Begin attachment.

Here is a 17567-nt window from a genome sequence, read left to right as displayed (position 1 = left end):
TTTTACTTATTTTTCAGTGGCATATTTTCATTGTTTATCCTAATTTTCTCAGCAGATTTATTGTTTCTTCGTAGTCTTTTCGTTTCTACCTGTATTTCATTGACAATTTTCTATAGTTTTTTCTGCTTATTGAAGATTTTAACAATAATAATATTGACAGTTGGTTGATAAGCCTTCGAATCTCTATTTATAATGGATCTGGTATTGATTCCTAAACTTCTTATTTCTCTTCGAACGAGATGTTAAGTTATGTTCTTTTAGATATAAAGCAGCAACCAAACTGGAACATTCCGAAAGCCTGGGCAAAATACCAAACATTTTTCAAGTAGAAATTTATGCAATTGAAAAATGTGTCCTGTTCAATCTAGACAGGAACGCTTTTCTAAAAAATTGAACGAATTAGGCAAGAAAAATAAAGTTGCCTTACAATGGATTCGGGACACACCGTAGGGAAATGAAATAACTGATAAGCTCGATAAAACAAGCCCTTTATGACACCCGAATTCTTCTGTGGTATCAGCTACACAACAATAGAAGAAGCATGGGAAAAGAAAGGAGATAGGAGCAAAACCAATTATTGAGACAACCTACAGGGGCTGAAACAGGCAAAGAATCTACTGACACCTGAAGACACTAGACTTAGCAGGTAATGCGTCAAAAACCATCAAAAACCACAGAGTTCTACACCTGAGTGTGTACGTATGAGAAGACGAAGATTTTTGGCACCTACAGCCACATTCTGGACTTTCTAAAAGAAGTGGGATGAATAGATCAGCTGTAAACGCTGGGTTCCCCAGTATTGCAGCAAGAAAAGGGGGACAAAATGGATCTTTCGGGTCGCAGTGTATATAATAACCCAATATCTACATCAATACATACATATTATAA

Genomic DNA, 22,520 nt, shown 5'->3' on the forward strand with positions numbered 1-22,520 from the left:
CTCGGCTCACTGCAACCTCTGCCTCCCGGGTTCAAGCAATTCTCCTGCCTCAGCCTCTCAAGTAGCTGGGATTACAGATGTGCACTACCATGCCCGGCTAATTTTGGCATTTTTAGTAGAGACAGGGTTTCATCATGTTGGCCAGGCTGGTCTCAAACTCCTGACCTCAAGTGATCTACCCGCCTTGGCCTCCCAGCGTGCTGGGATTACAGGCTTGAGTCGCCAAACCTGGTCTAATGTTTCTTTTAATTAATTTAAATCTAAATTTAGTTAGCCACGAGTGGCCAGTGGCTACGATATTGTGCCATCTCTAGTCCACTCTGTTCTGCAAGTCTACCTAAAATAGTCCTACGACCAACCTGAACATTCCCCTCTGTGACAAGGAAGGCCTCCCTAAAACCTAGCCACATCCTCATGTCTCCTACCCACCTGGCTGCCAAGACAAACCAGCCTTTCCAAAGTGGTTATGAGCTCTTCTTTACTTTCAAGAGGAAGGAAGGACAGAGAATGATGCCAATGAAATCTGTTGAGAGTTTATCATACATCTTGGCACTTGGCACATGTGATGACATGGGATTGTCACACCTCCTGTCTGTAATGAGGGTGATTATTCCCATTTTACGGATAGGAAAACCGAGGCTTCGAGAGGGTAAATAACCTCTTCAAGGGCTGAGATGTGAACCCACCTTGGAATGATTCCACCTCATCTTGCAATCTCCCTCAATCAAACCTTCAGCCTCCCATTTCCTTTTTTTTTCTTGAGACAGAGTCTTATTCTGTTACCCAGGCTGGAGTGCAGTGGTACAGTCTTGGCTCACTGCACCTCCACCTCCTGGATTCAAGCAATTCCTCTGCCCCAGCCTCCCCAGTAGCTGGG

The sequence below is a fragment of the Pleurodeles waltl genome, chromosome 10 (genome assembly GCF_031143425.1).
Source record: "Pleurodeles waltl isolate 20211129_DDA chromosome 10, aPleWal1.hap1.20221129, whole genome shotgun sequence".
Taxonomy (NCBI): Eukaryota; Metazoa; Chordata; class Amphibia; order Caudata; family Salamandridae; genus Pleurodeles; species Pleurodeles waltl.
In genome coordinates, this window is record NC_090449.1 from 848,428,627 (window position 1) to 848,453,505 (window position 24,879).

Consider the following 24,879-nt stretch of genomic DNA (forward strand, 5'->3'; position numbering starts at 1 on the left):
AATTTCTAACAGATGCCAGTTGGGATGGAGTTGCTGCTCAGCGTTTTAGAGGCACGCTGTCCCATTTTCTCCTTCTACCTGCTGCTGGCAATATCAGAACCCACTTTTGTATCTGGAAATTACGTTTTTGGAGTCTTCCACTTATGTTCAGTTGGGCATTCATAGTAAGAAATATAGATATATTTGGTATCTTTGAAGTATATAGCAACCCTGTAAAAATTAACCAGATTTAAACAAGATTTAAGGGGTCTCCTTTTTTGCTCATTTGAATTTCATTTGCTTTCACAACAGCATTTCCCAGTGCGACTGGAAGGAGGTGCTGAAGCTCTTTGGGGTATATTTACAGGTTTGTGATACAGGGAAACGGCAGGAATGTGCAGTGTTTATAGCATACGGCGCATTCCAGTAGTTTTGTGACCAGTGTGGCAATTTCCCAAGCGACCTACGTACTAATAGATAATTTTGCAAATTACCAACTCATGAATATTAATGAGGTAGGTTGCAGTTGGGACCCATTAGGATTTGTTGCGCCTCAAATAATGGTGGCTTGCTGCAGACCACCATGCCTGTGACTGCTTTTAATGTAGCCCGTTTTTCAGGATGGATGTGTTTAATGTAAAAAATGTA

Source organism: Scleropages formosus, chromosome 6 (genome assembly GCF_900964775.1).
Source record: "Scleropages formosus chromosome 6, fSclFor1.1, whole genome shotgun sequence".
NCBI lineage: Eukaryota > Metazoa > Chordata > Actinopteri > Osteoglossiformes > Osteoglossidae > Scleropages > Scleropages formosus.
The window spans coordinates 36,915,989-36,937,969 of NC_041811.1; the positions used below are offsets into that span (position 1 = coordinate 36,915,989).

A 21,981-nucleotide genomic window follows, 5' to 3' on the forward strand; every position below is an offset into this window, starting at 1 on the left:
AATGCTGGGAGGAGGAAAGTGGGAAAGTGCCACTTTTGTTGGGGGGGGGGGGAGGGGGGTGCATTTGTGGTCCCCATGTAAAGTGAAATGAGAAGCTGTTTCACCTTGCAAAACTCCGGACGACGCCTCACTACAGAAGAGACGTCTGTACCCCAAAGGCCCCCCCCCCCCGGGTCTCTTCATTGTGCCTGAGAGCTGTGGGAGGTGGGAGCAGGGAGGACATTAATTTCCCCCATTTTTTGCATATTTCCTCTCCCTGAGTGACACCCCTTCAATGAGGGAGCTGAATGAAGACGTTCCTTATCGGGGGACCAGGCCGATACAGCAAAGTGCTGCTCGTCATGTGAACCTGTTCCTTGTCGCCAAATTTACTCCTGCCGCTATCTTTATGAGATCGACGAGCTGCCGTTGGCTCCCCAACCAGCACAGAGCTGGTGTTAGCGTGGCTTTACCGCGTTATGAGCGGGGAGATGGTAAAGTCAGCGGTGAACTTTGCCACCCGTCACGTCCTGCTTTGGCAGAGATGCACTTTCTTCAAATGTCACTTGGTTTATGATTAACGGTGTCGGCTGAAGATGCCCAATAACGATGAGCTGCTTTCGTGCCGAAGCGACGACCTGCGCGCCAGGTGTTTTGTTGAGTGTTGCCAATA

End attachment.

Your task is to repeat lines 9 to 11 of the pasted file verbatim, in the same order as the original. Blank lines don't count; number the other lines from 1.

Consider the following 24,879-nt stretch of genomic DNA (forward strand, 5'->3'; position numbering starts at 1 on the left):
AATTTCTAACAGATGCCAGTTGGGATGGAGTTGCTGCTCAGCGTTTTAGAGGCACGCTGTCCCATTTTCTCCTTCTACCTGCTGCTGGCAATATCAGAACCCACTTTTGTATCTGGAAATTACGTTTTTGGAGTCTTCCACTTATGTTCAGTTGGGCATTCATAGTAAGAAATATAGATATATTTGGTATCTTTGAAGTATATAGCAACCCTGTAAAAATTAACCAGATTTAAACAAGATTTAAGGGGTCTCCTTTTTTGCTCATTTGAATTTCATTTGCTTTCACAACAGCATTTCCCAGTGCGACTGGAAGGAGGTGCTGAAGCTCTTTGGGGTATATTTACAGGTTTGTGATACAGGGAAACGGCAGGAATGTGCAGTGTTTATAGCATACGGCGCATTCCAGTAGTTTTGTGACCAGTGTGGCAATTTCCCAAGCGACCTACGTACTAATAGATAATTTTGCAAATTACCAACTCATGAATATTAATGAGGTAGGTTGCAGTTGGGACCCATTAGGATTTGTTGCGCCTCAAATAATGGTGGCTTGCTGCAGACCACCATGCCTGTGACTGCTTTTAATGTAGCCCGTTTTTCAGGATGGATGTGTTTAATGTAAAAAATGTA

Source organism: Scleropages formosus, chromosome 6 (genome assembly GCF_900964775.1).